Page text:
Who are the colleagues participating when asked to complete expert surveys? This research note investigates which individuals' characteristics associate with positive responses. Drawing on an expert survey dedicated to post-conflict trials, we collect data on various attributes of both respondents and non-respondents such as their age, sex, academic positions, disciplines, and research outputs. We expect that decisions to participate result from an interplay of (1) individuals' levels of context-specific expertise, (2) the value attached to their expert role, (3) their confidence in making authoritative statements, and (4) resource constraints. Employing logistic regression models and statistical simulations (n = 414), we find that context-specific expertise is the primary, but not the only determinant of participation. On the one hand and luckily, individuals whose research corresponds closely to the object of study are most likely to participate. On the other hand and unfortunately, individuals with high citation outputs, female experts, and Area Studies-scholars are less likely to respond. Consequently, certain groups are under-represented in expert evaluations frequently considered as authoritative source of knowledge.

Who are Our Experts? Predictors of Participation in Expert Surveys / C.V. Steinert, A. Ruggeri. - 26:4(2020 Dec), pp. 20200007.1-20200007.24. [10.1515/peps-2020-0007]

Who are Our Experts? Predictors of Participation in Expert Surveys

A. Ruggeri
Ultimo
2020

Abstract

Who are the colleagues participating when asked to complete expert surveys? This research note investigates which individuals' characteristics associate with positive responses. Drawing on an expert survey dedicated to post-conflict trials, we collect data on various attributes of both respondents and non-respondents such as their age, sex, academic positions, disciplines, and research outputs. We expect that decisions to participate result from an interplay of (1) individuals' levels of context-specific expertise, (2) the value attached to their expert role, (3) their confidence in making authoritative statements, and (4) resource constraints. Employing logistic regression models and statistical simulations (n = 414), we find that context-specific expertise is the primary, but not the only determinant of participation. On the one hand and luckily, individuals whose research corresponds closely to the object of study are most likely to participate. On the other hand and unfortunately, individuals with high citation outputs, female experts, and Area Studies-scholars are less likely to respond. Consequently, certain groups are under-represented in expert evaluations frequently considered as authoritative source of knowledge.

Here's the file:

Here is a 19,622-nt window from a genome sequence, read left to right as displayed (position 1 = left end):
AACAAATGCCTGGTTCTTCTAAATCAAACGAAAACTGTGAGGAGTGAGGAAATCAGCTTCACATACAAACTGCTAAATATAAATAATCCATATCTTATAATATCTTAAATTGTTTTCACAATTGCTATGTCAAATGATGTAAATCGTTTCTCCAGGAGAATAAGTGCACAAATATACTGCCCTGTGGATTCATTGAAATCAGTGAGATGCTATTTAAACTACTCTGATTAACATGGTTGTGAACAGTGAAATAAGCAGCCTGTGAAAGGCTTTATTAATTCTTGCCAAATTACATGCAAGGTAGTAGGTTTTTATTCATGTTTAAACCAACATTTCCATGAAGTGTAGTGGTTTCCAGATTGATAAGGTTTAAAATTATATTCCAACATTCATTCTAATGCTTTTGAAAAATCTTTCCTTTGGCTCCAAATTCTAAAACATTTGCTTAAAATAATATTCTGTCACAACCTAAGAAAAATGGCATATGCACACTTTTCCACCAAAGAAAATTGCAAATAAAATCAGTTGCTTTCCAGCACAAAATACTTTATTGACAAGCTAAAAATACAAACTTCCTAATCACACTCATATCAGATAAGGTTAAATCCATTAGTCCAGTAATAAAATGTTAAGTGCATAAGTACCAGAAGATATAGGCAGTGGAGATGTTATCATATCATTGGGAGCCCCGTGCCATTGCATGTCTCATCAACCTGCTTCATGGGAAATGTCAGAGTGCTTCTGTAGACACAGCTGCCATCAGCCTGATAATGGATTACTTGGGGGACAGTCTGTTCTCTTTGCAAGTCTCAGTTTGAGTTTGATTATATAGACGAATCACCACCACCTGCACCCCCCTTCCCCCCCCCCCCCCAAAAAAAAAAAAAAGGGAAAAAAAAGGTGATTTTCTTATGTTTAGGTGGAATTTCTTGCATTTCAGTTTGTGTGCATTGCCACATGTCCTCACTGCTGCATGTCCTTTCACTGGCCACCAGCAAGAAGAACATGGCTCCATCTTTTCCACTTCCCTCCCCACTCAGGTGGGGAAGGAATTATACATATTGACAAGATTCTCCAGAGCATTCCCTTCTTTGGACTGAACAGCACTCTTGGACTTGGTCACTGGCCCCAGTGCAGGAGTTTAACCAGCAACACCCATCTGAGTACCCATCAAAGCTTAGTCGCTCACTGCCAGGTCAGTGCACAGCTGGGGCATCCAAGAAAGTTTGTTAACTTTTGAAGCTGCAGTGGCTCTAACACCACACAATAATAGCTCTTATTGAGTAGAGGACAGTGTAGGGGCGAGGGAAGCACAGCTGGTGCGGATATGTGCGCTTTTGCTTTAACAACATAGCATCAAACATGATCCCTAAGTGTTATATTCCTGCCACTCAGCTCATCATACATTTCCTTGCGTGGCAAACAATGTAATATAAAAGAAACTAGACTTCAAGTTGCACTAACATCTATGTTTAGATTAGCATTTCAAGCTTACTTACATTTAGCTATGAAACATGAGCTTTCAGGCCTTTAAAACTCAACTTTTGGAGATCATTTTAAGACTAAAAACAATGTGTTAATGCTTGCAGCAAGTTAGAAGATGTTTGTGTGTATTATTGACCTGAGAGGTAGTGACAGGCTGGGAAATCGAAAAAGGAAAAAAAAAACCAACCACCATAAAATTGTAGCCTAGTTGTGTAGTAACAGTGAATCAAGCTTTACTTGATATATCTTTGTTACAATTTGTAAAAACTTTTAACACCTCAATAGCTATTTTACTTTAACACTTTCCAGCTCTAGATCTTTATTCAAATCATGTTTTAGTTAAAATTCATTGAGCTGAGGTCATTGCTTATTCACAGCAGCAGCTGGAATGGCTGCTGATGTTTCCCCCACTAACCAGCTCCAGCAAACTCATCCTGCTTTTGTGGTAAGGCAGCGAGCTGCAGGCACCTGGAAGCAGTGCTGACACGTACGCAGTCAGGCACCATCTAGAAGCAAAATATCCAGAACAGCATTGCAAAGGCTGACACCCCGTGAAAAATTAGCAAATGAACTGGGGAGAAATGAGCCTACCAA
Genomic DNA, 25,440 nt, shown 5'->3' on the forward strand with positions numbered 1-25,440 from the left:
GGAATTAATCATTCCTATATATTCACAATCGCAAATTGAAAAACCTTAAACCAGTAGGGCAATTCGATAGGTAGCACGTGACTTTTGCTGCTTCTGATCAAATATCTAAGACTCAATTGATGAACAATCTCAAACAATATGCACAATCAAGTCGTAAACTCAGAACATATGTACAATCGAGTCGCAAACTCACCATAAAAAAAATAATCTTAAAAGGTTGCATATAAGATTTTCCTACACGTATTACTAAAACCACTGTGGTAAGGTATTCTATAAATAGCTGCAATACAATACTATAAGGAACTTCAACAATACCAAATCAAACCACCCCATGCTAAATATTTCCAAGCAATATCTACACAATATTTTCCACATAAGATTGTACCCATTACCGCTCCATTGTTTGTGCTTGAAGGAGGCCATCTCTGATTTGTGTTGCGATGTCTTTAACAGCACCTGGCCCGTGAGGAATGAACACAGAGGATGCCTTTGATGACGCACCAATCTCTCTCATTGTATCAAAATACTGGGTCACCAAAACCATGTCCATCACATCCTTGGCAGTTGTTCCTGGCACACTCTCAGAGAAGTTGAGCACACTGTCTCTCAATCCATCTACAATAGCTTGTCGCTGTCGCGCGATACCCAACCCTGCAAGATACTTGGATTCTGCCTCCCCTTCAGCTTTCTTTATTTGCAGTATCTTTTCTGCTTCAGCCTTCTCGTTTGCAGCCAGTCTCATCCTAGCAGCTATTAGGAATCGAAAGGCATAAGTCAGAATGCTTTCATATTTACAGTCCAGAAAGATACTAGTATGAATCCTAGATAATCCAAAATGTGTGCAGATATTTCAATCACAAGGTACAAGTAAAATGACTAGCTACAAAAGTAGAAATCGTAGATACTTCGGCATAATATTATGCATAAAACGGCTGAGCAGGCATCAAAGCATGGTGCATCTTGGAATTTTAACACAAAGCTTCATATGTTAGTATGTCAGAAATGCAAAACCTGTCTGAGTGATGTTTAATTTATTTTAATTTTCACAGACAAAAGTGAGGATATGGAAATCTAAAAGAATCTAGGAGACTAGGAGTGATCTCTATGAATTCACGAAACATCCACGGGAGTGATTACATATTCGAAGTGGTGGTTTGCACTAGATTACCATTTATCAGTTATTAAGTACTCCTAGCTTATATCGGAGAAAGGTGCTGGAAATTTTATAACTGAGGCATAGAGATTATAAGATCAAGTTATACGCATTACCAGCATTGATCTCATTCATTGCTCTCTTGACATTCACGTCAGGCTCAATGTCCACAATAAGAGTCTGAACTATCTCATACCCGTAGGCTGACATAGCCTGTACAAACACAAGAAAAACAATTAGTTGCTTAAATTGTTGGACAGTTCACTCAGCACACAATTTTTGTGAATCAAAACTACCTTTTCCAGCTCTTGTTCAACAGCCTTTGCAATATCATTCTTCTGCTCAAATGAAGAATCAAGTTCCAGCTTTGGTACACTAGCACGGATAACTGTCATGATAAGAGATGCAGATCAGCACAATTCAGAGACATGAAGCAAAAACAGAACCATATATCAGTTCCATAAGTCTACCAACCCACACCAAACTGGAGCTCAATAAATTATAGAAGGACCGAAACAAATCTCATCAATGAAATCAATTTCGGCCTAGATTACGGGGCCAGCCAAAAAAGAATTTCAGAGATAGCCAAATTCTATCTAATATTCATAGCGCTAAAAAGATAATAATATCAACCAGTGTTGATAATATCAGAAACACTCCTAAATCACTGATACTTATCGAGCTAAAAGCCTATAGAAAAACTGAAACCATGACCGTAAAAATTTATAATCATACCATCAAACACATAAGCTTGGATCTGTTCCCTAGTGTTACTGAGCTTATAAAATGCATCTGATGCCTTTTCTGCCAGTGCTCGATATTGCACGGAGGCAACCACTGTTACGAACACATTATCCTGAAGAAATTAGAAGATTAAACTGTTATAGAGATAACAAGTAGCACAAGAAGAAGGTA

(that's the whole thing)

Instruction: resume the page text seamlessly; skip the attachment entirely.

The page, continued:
expert surveysnon-responsepost-conflict trialsgender gap;
Settore SPS/04 - Scienza Politica
dic-2020
24-ago-2020
Article (author)
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Utilizza questo identificativo per citare o creare un link a questo documento: https://hdl.handle.net/2434/1044690
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